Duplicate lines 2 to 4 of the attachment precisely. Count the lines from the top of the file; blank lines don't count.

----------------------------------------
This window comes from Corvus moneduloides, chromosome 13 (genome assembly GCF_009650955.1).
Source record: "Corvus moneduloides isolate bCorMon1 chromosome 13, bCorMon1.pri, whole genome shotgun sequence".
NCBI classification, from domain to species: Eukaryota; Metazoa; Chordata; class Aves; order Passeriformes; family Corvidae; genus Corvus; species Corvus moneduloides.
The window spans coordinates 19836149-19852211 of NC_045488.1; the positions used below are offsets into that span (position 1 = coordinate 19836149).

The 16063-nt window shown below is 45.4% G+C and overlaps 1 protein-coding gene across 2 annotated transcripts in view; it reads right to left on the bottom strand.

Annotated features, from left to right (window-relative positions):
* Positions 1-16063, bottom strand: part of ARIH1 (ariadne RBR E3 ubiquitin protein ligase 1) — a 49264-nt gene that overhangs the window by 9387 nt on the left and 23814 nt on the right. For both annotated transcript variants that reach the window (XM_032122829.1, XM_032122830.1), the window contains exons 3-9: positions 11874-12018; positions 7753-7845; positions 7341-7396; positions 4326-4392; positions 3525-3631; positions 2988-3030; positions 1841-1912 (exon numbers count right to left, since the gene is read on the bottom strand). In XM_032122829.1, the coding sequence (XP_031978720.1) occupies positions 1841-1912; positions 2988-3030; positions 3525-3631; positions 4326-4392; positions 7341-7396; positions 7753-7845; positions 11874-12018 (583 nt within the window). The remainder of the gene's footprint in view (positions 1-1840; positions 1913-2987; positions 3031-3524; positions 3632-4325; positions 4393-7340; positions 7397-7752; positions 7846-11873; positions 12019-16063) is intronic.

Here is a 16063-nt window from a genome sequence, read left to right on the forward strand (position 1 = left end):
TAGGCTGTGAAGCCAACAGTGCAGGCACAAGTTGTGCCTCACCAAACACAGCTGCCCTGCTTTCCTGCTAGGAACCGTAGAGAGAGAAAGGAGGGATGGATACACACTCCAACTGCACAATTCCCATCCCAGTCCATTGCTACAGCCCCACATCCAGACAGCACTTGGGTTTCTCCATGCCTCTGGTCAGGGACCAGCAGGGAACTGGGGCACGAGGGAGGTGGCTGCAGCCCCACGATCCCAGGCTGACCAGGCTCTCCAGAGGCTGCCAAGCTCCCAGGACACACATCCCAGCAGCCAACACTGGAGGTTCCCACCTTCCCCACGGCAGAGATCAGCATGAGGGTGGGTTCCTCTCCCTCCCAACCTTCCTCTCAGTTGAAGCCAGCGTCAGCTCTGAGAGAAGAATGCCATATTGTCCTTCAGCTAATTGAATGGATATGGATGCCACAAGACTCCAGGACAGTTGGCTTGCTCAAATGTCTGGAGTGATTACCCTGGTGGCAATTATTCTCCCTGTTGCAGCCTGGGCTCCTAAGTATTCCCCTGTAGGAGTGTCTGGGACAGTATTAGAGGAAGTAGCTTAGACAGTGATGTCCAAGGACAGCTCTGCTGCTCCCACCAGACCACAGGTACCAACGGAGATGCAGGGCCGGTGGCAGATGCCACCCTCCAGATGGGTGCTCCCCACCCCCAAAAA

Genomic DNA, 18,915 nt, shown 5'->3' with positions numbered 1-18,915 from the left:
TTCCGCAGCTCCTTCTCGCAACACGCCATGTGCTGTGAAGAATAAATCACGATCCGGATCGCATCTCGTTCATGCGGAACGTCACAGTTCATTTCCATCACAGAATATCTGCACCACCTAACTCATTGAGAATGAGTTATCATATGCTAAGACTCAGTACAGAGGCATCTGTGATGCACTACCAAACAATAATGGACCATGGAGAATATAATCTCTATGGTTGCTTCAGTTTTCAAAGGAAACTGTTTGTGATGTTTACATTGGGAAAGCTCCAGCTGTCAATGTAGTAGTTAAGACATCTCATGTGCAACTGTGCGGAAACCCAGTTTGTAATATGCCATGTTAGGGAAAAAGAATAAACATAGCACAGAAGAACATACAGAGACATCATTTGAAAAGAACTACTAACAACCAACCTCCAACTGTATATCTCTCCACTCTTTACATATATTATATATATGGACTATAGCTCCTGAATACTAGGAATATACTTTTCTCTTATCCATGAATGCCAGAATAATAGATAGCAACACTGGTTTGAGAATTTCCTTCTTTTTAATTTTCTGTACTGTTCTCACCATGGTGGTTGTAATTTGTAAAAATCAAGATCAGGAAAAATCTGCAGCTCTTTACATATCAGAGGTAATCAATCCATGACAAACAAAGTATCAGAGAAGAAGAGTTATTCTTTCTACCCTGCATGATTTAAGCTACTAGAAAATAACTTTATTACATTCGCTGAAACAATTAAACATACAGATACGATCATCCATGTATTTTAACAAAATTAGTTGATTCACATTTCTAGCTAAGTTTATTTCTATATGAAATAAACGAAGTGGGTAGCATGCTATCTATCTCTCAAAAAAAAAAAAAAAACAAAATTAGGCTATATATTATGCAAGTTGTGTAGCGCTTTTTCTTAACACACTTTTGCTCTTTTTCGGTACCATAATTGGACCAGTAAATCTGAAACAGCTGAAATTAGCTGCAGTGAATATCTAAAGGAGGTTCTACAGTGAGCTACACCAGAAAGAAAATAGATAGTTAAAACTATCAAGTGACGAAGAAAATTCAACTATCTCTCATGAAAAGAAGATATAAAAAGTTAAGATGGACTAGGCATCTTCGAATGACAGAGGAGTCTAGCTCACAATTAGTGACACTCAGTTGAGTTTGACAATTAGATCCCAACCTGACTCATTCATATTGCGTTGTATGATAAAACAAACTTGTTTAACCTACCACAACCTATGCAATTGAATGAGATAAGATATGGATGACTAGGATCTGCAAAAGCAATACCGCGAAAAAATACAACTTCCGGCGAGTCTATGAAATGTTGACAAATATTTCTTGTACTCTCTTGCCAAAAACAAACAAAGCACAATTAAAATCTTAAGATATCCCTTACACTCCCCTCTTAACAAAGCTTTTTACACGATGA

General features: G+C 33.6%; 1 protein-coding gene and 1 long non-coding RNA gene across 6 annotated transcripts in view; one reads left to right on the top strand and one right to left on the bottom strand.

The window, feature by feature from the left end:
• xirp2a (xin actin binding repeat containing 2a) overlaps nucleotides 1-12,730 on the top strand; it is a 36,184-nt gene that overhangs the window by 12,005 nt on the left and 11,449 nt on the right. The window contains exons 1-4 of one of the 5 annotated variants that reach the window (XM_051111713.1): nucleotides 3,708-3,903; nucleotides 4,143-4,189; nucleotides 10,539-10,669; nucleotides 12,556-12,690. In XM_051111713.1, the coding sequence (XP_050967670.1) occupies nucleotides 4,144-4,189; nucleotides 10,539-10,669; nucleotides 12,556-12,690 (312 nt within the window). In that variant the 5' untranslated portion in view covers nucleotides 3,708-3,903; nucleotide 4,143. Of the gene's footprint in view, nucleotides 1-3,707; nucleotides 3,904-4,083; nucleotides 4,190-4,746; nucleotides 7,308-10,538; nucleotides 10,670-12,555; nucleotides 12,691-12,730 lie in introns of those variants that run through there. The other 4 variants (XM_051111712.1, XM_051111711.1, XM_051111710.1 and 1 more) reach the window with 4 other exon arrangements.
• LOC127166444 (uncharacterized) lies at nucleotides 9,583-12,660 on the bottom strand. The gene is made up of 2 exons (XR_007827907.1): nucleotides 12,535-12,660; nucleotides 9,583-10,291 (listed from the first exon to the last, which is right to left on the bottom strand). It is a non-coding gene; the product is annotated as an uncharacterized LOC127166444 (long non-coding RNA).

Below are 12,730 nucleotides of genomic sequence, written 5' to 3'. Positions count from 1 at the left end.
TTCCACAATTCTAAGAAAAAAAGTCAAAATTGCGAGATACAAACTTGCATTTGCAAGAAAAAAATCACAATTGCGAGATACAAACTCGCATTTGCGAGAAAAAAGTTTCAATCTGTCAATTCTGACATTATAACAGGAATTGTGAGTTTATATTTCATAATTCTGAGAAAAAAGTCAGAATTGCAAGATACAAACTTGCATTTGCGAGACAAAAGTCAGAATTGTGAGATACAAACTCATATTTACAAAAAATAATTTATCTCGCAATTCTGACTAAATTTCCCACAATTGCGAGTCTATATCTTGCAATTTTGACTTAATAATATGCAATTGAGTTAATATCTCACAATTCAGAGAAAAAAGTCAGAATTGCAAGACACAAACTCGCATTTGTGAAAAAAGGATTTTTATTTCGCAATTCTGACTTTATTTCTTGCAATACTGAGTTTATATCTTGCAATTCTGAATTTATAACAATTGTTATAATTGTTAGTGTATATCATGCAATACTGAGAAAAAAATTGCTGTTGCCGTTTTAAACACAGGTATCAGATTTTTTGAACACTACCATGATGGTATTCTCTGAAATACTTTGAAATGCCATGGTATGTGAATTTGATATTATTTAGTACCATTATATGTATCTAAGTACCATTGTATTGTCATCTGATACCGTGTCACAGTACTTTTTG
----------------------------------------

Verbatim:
Source record: "Corvus moneduloides isolate bCorMon1 chromosome 13, bCorMon1.pri, whole genome shotgun sequence".
NCBI classification, from domain to species: Eukaryota; Metazoa; Chordata; class Aves; order Passeriformes; family Corvidae; genus Corvus; species Corvus moneduloides.
The window spans coordinates 19836149-19852211 of NC_045488.1; the positions used below are offsets into that span (position 1 = coordinate 19836149).